1974 BMW R60/6...worth it?

Discussion in 'Airheads' started by lucky23, Jun 1, 2014.

  1. lucky23

    lucky23 Been here awhile

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    I'm going to look at an R60/6 today, but I'm wondering what to offer? He says it hasn't ridden it in a long time. Are R60s even worth the time? I've read a lot about how underpowered they are. Should I just hold out for a bigger airhead?
    #1
  2. Disston

    Disston ShadeTreeExpert Supporter

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    Many of these machines are still on the road. Riders who have them love them. But if you are already thinking bigger is better then maybe a 900 or 1000 is right for you.
    #2
  3. bpeckm

    bpeckm Grin! Supporter

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    I had a 60/6 and loved it.... simple, easy to work on, reliable etc, but then, so are the others of that vintage. Depends more on what "power" means to you. I rode mine back roads, single rider, after I cafe'd. But I'm 5-7", 160#, so not a lot of heft.

    Some will tell you the drum brakes are nfg, but when properly adjusted, I found them fine. Of course, I wasn't stopping from freeway speeds, either!

    I wrote a thread about mine, it started out "rough", to put mildly. I learned a lot, and that bike gave me an appreciation for the engineering and construction that goes into them. I have an R80ST now, but I ride two-up fairly routinely now. The power of the 800, when solo, is everything I would ever want!

    Good luck!!
    :D
    #3
  4. lucky23

    lucky23 Been here awhile

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    I'm not concerned so much with racing from light to light, just highway cruising comfortably, not straining at 70mph. I'm thinking of offering $2000? Bpeckm, great thread!
    #4
  5. bmwhacker

    bmwhacker Still on 3 wheels

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    Matt Parkhouse of Colorado, a long time BMW rider, swears by the early R60 models. He knows his stuff too!
    #5
  6. bpeckm

    bpeckm Grin! Supporter

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    Thanks, I did have a lot of fun (and a real learning curve!) with that bike. Seventy on the freeway? You may want a taller geared, bigger displacement bike. The 60 will do it, but it wouldnt be the ideal kind of road for the bike.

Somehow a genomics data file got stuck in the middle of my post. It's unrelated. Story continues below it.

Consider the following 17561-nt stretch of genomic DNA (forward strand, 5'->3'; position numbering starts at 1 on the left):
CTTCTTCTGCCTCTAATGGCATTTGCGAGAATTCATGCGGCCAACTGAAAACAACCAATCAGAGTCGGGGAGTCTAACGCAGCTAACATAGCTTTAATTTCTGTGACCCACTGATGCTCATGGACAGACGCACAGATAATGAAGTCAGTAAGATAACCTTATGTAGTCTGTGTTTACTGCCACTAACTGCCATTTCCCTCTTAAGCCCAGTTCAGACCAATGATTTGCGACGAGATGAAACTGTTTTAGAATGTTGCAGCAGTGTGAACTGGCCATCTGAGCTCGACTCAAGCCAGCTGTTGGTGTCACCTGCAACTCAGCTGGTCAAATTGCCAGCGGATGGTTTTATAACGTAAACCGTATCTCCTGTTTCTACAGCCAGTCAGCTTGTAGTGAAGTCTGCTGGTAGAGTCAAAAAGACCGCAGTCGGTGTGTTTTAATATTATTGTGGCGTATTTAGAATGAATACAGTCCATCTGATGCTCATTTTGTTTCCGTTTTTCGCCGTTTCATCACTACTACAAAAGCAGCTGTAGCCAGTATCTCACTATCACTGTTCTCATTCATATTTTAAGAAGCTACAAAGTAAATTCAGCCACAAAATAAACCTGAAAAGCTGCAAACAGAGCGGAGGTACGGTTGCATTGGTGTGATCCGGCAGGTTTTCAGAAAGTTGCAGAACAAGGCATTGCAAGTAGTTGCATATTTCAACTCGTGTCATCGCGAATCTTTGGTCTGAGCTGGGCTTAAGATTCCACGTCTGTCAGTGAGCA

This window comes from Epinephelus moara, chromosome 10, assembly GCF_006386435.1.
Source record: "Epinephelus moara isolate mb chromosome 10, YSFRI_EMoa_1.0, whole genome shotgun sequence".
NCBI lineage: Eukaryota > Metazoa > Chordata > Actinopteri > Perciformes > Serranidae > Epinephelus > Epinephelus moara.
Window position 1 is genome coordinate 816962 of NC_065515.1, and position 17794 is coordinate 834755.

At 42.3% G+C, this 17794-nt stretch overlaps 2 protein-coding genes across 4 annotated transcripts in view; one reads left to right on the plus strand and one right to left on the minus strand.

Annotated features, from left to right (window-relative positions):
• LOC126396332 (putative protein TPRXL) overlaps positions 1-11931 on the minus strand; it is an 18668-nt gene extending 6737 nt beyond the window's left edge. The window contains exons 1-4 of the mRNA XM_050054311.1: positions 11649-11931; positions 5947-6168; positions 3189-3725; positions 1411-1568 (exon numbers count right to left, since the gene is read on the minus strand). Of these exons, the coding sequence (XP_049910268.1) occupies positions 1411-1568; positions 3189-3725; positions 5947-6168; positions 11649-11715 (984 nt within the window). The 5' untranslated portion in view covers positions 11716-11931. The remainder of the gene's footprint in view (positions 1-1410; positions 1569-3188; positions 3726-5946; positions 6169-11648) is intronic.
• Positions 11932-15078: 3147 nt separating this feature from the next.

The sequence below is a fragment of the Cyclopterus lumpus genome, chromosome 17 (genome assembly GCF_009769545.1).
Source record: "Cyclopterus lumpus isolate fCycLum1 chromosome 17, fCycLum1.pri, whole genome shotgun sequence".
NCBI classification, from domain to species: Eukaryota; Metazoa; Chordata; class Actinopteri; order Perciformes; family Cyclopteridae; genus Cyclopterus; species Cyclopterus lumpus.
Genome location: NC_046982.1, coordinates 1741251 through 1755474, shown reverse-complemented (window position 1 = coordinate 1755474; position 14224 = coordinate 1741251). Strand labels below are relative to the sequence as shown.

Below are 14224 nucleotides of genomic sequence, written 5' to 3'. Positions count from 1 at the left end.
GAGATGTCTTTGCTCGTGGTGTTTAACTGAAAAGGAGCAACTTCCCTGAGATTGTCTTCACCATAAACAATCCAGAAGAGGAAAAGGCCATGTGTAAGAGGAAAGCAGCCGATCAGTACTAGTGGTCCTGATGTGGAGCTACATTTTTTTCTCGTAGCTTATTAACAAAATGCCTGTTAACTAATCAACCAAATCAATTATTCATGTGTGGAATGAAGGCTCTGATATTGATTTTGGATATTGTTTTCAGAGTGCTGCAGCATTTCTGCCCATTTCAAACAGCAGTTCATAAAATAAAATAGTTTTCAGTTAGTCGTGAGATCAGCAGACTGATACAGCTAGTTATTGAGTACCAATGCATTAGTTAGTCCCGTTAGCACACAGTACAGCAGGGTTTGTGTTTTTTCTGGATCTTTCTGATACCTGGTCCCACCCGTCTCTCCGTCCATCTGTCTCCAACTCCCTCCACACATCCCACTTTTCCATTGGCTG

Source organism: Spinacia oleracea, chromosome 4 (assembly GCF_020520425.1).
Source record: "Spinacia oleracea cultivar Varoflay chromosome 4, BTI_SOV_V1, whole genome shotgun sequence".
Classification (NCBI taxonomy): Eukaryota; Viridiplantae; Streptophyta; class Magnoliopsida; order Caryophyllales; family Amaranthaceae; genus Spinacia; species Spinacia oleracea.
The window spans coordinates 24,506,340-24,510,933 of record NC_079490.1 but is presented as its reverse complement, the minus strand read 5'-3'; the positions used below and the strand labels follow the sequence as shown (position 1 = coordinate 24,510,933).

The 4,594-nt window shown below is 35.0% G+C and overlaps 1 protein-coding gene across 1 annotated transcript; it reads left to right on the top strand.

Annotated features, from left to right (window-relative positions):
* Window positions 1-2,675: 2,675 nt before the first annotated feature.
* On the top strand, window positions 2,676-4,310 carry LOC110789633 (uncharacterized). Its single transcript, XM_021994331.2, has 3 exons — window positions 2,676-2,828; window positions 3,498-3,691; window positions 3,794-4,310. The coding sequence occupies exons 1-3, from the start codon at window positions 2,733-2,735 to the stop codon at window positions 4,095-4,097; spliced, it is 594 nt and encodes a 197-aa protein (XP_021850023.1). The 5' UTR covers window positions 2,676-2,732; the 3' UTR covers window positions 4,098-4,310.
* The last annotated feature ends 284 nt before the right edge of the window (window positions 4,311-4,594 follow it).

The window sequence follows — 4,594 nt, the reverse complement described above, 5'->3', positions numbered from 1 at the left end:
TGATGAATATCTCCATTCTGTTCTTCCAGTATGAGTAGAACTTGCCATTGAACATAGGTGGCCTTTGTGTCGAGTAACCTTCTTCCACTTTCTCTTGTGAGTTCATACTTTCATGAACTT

It's so hard to know what somebody's expectations are... there are certainly lots of peopel with R60's, perfectly happy with them. It is capable, BUT, for highway crusiing I think most would probably opt for more oomph, and the lower gearing that the bigger engines have.

    :D
    #6
  7. dvblue_2000

    dvblue_2000 Probationary

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    I currently own an R60/7, and had an R60/6. It's slow, but still has the fine feel and craftsmanship of the other BMWs. I took my GPS out with it yesterday and learned my speedometer's off about 7 MPH at highway speeds so it's even slower than I thought. At 5000 RPM it's doing just under 70 MPH. It'll cruise at 70 all day though. If I want to haul ass, I'll hop on my Kawasaki 1200.
    #7
  8. norton73

    norton73 drinkin' in the garage Supporter

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    My first BMW was a '74 R60/6 that I got about 1976. I rode that thing two up all up and down the east coast with camping gear, but then again, the national speed limit was 55 mph, and my girl friends and I were quite a bit lighter then :D

    I could cruise comfortably at 65, but passing semis up hill in WV could seem like it was taking an eternity.

    I believe it had something along the lines of 36 claimed hp, but to make it, BMW upped the compression ratio quite a bit, and the cam was actually pretty radical. For a brief period I had both the R60 and a R90S, the R60 required higher octane gas, Sunoco 260 at the time, but the R90S was fine on lesser fuel.

    The front brake was ok in the dry, but if it was raining or humid out, rust would form on the drum lining and the first time you grabbed the brake, it could be really grabby :huh It wasn't helped much by the fact that the bike had a Metzler ribbed tire on the front that wore like iron, I think the one that was on the bike when I got it at 5k miles was still on there at 30K miles when I finally replaced it with something softer.